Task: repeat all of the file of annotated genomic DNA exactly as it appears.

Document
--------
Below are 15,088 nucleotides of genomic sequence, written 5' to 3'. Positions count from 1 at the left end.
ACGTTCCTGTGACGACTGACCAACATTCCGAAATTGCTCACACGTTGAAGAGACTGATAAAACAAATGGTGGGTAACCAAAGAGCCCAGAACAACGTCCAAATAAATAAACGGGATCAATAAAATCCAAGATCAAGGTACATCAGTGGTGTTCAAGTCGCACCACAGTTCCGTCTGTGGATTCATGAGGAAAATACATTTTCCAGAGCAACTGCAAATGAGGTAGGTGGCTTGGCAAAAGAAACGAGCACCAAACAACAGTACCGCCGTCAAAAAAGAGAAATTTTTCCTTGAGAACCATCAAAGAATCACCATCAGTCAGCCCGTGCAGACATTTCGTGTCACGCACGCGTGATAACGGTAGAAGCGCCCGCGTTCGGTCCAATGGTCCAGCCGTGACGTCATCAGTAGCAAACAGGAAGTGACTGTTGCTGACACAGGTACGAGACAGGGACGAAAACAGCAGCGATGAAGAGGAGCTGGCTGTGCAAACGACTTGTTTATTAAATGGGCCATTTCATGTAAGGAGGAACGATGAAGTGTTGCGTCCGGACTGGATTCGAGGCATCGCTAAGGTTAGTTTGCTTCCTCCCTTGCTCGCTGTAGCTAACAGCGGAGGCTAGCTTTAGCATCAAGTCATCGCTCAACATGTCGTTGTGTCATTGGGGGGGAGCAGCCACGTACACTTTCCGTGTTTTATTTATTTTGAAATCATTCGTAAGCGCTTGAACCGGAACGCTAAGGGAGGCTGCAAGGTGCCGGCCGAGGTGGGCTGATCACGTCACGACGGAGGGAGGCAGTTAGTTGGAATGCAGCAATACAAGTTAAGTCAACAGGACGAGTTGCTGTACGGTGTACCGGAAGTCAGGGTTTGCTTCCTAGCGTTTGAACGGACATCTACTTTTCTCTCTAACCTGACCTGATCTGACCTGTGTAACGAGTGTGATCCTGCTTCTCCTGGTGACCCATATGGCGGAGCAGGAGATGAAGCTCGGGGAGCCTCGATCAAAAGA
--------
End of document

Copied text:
Below are 15,088 nucleotides of genomic sequence, written 5' to 3'. Positions count from 1 at the left end.
ACGTTCCTGTGACGACTGACCAACATTCCGAAATTGCTCACACGTTGAAGAGACTGATAAAACAAATGGTGGGTAACCAAAGAGCCCAGAACAACGTCCAAATAAATAAACGGGATCAATAAAATCCAAGATCAAGGTACATCAGTGGTGTTCAAGTCGCACCACAGTTCCGTCTGTGGATTCATGAGGAAAATACATTTTCCAGAGCAACTGCAAATGAGGTAGGTGGCTTGGCAAAAGAAACGAGCACCAAACAACAGTACCGCCGTCAAAAAAGAGAAATTTTTCCTTGAGAACCATCAAAGAATCACCATCAGTCAGCCCGTGCAGACATTTCGTGTCACGCACGCGTGATAACGGTAGAAGCGCCCGCGTTCGGTCCAATGGTCCAGCCGTGACGTCATCAGTAGCAAACAGGAAGTGACTGTTGCTGACACAGGTACGAGACAGGGACGAAAACAGCAGCGATGAAGAGGAGCTGGCTGTGCAAACGACTTGTTTATTAAATGGGCCATTTCATGTAAGGAGGAACGATGAAGTGTTGCGTCCGGACTGGATTCGAGGCATCGCTAAGGTTAGTTTGCTTCCTCCCTTGCTCGCTGTAGCTAACAGCGGAGGCTAGCTTTAGCATCAAGTCATCGCTCAACATGTCGTTGTGTCATTGGGGGGGAGCAGCCACGTACACTTTCCGTGTTTTATTTATTTTGAAATCATTCGTAAGCGCTTGAACCGGAACGCTAAGGGAGGCTGCAAGGTGCCGGCCGAGGTGGGCTGATCACGTCACGACGGAGGGAGGCAGTTAGTTGGAATGCAGCAATACAAGTTAAGTCAACAGGACGAGTTGCTGTACGGTGTACCGGAAGTCAGGGTTTGCTTCCTAGCGTTTGAACGGACATCTACTTTTCTCTCTAACCTGACCTGATCTGACCTGTGTAACGAGTGTGATCCTGCTTCTCCTGGTGACCCATATGGCGGAGCAGGAGATGAAGCTCGGGGAGCCTCGATCAAAAGA